What constitutes a great restaurant design is very much a subjective matter. It’s unlikely, however, that a restaurant that pleases critics, owners and staff but makes no profit would be classed as a successful design. The aim of any restaurant must be to please customers and make enough profit to remain a viable enterprise. When considering design for restaurants almost anything goes but here are three design ideas.

No design

The food, service and ambience customers bring with them can be considered by some to be all that is necessary to make a restaurant great. All that’s required is a functional layout that allows kitchen staff to prepare great food and for it to be served successfully. The rest may be simple, with basic seating and tables. Whether this constitutes design in itself is for discussion, but it is an approach tried successfully many times, particularly with so-called ‘pop up’ restaurants. With pop ups the design element is kept to a minimum with full emphasis being placed on the preparation and service of good food at competitive prices. The customer is left to his and her own devices to create atmosphere.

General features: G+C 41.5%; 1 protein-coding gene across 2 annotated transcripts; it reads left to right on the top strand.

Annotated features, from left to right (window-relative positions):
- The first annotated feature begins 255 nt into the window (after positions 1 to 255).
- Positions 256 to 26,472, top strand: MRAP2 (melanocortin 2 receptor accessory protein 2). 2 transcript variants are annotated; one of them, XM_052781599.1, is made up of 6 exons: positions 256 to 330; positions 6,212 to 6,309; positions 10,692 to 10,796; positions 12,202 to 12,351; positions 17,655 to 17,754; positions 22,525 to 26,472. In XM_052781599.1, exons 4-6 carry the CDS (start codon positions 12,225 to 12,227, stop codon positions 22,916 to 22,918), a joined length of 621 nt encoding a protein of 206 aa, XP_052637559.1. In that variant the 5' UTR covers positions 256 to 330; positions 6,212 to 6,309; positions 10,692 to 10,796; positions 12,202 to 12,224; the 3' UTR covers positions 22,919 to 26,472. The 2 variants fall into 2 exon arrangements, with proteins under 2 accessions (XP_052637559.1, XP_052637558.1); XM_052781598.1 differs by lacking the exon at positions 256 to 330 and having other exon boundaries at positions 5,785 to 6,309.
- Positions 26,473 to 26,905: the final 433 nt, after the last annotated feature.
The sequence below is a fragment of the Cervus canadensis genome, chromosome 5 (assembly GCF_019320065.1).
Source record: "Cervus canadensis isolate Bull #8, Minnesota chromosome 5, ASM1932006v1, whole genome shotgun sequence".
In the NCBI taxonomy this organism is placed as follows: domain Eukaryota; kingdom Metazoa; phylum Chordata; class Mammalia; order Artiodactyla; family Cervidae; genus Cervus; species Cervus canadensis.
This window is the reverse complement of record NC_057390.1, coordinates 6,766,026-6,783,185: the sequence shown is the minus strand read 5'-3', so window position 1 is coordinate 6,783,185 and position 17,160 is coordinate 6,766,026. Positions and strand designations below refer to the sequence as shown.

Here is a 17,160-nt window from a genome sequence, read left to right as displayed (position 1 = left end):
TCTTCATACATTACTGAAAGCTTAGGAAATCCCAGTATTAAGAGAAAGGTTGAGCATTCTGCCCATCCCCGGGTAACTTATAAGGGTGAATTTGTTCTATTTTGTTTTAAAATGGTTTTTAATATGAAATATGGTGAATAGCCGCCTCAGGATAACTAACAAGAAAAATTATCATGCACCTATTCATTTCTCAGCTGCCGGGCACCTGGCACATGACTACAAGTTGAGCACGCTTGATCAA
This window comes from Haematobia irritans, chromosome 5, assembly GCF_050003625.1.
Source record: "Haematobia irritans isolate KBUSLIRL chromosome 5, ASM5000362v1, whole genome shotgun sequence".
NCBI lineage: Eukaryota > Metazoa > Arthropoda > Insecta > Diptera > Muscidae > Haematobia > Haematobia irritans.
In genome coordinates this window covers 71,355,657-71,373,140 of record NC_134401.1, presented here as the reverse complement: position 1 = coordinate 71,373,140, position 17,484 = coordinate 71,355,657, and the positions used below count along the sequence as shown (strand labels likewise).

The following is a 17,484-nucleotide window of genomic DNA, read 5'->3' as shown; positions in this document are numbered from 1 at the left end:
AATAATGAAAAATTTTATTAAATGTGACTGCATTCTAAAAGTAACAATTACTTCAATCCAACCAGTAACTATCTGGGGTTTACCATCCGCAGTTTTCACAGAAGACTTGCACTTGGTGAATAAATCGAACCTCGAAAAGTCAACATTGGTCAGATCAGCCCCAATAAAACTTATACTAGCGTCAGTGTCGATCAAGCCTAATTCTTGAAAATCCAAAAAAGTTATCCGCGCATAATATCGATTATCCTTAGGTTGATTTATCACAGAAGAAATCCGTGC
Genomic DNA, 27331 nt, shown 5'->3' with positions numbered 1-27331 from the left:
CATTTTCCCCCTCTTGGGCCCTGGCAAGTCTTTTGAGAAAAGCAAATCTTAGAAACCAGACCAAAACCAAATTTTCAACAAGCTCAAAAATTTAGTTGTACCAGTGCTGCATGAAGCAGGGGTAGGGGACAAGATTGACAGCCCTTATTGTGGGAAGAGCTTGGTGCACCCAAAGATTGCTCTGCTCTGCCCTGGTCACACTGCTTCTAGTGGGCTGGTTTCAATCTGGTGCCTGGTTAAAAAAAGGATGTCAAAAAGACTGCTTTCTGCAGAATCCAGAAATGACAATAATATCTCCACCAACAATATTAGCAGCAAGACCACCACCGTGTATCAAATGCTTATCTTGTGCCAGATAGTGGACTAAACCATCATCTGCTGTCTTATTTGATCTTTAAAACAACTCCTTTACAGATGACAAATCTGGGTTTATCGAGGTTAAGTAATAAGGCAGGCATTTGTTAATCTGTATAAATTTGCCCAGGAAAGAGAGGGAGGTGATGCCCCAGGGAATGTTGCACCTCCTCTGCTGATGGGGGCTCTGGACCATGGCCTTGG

Keep it open

Not a new idea but still a popular one is that of the open design restaurant. Here the kitchen and bar, if one is present, become part of the restaurant itself and contribute, if not dominate, the overall design theme. The preparation of food and drink becomes a spectator event as customers are seated around the kitchen and bar. The interaction between staff and customers in this environment breaks down many of the ‘old school’ barriers and makes for an informal experience. It may not be everyone’s cup of tea but the format has proved extremely popular. Popular means returning and new customers and continued turnover, making for a successful recipe for profit.

Old school re-imagined

There’s nothing wrong with what is considered ‘old school’ or ‘traditional’ restaurant designs. A kitchen tucked away from view, quiet, polite and formally-attired staff waiting at tables, and a very traditional cuisine are still very popular. What does make some people uncomfortable is the way in which this traditional approach requires a traditional and formal response from them. Such restaurants are not popular with those with smaller children or who simply want to call in on the spur of the moment in an unplanned way, dressed casually and wanting to eat informally. Starting with the traditional approach and then de-formalising can work wonders. Staff dressed casually, yet still polite and relatively unobtrusive, can help create an atmosphere that has all of the comfort of familiarity and yet is added to by a more relaxed style. For example, starched linen tablecloths can be done away with, but clean linen napkins or even paper ones ready on every table.

Help is at hand

Getting style and design right is not easy. Fortunately there is help available through such companies as Dawnvale who specialise in restaurant and bar design.